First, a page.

SuperBowl 50: Cam Newton follows modern sporting template for cementing his legacy
Cam Newton's brilliant season with the Carolina Panthers may have shot him into prominence in NFL circles, but his cocky and often brash behavior has brought him to the attention of a much wider audience.
Sport has been littered with confident athletes who not only like to talk-the-talk, but who also walk-the-walk through their undoubted talent.
The likes of Muhammad Ali and John McEnroe were never afraid to tell everyone how great they were, and backed their arrogance up by winning titles.
Fast forward to the modern era and names such as Zlatan Ibrahimovic, Conor McGregor and LeBron James spring to mind as being overly-confident in their abilities, yet their performances usually back up their own hype.
Newton's ability to polarize opinion was highlighted at the Super Bowl media day earlier this week, and it was James who found himself the target of the Panthers quarterback's sharp tongue.
Newton was asked if he was the LeBron of the NFL, to which he replied: "Why can't LeBron be called the Cam Newton of power forwards?"
James' response when asked about the comments ahead of a Cleveland Cavaliers training session was initially to the point: "I'm LeBron of the NBA," he said, but he went on to praise Newton's abilities.
"He's a rare talent," James said. "And obviously his size and speed is just a rarity at that position. And then his height as well, there's not many guys that are 6-foot-5 or over in the NFL - especially playing the quarterback position.
"So that's why, combined with his IQ, combined with his speed, his power and combined with the great guys surrounding him, that makes it very tough to defend against him."
Newton's playing abilities have generated endless headlines during the Panthers' run to Super Bowl 50, but his perceived cocky attitude creates even more.
Whether it's the wild touchdown celebrations or his rather colorful off-field dress sense, Newton is a magnet for public comment.
Whereas legendary quarterbacks such as Joe Montana and Dan Marino fit the stereotypical image of the clean-cut All-American hero, Newton's style brings much criticism and he believes he knows why.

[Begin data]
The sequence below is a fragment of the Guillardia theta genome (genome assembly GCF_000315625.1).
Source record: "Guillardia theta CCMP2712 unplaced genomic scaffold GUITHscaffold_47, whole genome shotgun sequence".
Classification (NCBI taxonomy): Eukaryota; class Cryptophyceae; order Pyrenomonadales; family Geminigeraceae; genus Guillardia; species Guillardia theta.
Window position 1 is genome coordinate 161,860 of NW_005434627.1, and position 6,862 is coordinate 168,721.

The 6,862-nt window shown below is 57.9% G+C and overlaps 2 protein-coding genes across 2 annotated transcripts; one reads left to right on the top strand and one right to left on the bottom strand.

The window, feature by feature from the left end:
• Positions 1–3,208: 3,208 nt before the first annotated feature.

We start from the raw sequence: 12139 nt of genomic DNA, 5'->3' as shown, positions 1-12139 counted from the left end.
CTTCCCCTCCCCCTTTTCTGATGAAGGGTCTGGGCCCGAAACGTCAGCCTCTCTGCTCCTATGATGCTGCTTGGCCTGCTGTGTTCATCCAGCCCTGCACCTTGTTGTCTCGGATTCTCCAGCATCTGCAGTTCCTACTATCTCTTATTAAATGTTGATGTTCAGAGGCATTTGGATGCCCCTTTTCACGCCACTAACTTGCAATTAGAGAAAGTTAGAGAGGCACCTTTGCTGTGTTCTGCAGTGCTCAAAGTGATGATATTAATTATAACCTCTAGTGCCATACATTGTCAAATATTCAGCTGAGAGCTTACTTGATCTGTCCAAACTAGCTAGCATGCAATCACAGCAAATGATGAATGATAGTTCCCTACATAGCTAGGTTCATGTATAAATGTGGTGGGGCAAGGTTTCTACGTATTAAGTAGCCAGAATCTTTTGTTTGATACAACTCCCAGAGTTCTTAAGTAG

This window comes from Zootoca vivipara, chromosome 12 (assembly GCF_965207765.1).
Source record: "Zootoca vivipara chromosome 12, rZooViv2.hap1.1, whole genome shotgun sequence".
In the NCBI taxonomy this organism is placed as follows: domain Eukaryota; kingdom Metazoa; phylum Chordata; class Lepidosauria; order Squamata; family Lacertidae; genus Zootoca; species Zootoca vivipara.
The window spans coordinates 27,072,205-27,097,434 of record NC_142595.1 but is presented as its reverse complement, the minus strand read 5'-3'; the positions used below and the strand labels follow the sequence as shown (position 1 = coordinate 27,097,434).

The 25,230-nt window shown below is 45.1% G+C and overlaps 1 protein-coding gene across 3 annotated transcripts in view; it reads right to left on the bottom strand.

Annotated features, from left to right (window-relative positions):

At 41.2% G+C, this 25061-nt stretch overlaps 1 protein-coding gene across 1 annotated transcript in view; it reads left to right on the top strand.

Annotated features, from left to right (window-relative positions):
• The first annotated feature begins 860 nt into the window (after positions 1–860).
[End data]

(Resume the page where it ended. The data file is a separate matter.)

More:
"I'm an African-American quarterback that scares people because they haven't seen nothing that they can compare me to," he said. "I don't think people have seen what I am or what I'm trying to do."
Racism remains a thorny issue in sport, particularly in America. As far back as when Ali was making a name for himself as a heavyweight boxer, fans appear to dislike anyone who exudes confidence.
Ali broke the mold as an eloquent black sportsman. Now Newton is starring in a position historically dominated by white players and he isn't afraid to tell everyone how great he is at doing it.
For McEnroe, Ibrahimovic, McGregor and James, ancestry and race could also be argued to be potential factors in their willingness to take on the world, but Newton's declaration during Super Bowl week about such issues is a bold move.
Newton's brashness may well be a defense mechanism against some of the more distasteful comments aimed in his direction, but it also sends a message to up-and-coming black players who want to make it as a quarterback that they can achieve it.
Whether racism is a factor when Newton is criticized is a matter for the individuals concerned, but the fact he has put his neck on the line and stated his beliefs during such an important week for the NFL should be applauded.